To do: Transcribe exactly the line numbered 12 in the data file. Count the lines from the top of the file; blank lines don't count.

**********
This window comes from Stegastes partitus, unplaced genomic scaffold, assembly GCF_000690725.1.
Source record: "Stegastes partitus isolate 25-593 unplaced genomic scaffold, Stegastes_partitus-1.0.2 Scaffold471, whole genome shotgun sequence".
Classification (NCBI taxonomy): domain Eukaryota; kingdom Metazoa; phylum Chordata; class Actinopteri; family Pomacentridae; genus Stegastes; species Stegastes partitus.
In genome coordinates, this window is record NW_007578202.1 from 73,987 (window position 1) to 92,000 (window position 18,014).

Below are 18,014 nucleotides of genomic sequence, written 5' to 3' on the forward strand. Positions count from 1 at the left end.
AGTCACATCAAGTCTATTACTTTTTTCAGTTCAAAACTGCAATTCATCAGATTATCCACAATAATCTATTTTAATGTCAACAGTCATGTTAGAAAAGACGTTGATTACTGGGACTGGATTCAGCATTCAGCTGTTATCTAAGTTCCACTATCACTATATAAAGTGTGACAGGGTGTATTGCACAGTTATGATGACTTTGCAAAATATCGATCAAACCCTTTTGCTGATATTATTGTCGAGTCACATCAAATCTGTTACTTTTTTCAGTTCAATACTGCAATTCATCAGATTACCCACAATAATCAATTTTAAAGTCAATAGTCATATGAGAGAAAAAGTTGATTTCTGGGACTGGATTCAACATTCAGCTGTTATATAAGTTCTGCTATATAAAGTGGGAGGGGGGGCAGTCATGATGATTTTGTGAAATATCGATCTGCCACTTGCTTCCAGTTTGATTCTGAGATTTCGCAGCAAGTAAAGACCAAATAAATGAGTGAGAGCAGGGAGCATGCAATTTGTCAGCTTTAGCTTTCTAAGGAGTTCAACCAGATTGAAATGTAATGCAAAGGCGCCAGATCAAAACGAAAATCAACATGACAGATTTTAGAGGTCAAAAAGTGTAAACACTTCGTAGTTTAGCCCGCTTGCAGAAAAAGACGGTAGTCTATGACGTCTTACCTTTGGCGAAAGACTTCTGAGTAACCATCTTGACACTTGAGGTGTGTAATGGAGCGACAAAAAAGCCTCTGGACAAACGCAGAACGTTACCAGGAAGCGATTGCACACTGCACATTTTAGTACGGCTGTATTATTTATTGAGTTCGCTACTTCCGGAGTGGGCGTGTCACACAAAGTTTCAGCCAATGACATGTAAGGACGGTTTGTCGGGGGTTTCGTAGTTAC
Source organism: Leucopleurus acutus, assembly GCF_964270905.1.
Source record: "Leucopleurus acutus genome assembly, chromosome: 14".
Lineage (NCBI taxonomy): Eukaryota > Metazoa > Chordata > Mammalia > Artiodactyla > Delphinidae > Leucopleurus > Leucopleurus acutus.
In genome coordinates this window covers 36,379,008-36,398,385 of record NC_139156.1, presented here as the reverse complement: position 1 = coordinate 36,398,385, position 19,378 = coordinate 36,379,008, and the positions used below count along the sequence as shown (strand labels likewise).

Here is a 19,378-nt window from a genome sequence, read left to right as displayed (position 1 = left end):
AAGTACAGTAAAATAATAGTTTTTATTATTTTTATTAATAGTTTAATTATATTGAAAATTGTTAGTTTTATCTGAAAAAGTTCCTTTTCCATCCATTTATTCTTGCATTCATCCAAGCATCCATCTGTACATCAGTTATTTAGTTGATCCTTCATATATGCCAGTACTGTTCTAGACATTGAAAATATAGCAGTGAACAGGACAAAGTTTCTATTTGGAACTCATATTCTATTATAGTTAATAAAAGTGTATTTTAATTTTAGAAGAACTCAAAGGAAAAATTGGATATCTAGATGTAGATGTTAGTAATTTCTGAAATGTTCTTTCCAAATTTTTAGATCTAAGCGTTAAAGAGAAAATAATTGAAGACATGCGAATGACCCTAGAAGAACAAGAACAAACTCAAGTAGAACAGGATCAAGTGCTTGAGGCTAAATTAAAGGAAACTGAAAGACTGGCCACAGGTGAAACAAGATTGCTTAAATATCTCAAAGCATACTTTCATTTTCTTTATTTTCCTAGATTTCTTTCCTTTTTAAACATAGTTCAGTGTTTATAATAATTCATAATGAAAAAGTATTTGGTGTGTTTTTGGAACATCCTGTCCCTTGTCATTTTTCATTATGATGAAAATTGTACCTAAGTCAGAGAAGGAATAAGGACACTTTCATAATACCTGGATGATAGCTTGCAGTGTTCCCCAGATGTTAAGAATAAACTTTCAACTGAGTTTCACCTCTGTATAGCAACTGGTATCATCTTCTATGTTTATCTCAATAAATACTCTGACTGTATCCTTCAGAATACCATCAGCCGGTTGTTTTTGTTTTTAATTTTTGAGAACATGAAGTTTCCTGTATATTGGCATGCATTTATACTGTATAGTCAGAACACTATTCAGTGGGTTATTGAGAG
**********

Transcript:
AAGTACAGTAAAATAATAGTTTTTATTATTTTTATTAATAGTTTAATTATATTGAAAATTGTTAGTTTTATCTGAAAAAGTTCCTTTTCCATCCATTTATTCTTGCATTCATCCAAGCATCCATCTGTACATCAGTTATTTAGTTGATCCTTCATATATGCCAGTACTGTTCTAGACATTGAAAATATAGCAGTGAACAGGACAAAGTTTCTATTTGGAACTCATATTCTATTATAGTTAATAAAAGTGTATTTTAATTTTAGAAGAACTCAAAGGAAAAATTGGATATCTAGATGTAGATGTTAGTAATTTCTGAAATGTTCTTTCCAAATTTTTAGATCTAAGCGTTAAAGAGAAAATAATTGAAGACATGCGAATGACCCTAGAAGAACAAGAACAAACTCAAGTAGAACAGGATCAAGTGCTTGAGGCTAAATTAAAGGAAACTGAAAGACTGGCCACAGGTGAAACAAGATTGCTTAAATATCTCAAAGCATACTTTCATTTTCTTTATTTTCCTAGATTTCTTTCCTTTTTAAACATAGTTCAGTGTTTATAATAATTCATAATGAAAAAGTATTTGGTGTGTTTTTGGAACATCCTGTCCCTTGTCATTTTTCATTATGATGAAAATTGTACCTAAGTCAGAGAAGGAATAAGGACACTTTCATAATACCTGGATGATAGCTTGCAGTGTTCCCCAGATGTTAAGAATAAACTTTCAACTGAGTTTCACCTCTGTATAGCAACTGGTATCATCTTCTATGTTTATCTCAATAAATACTCTGACTGTATCCTTCAGAATACCATCAGCCGGTTGTTTTTGTTTTTAATTTTTGAGAACATGAAGTTTCCTGTATATTGGCATGCATTTATACTGTATAGTCAGAACACTATTCAGTGGGTTATTGAGAG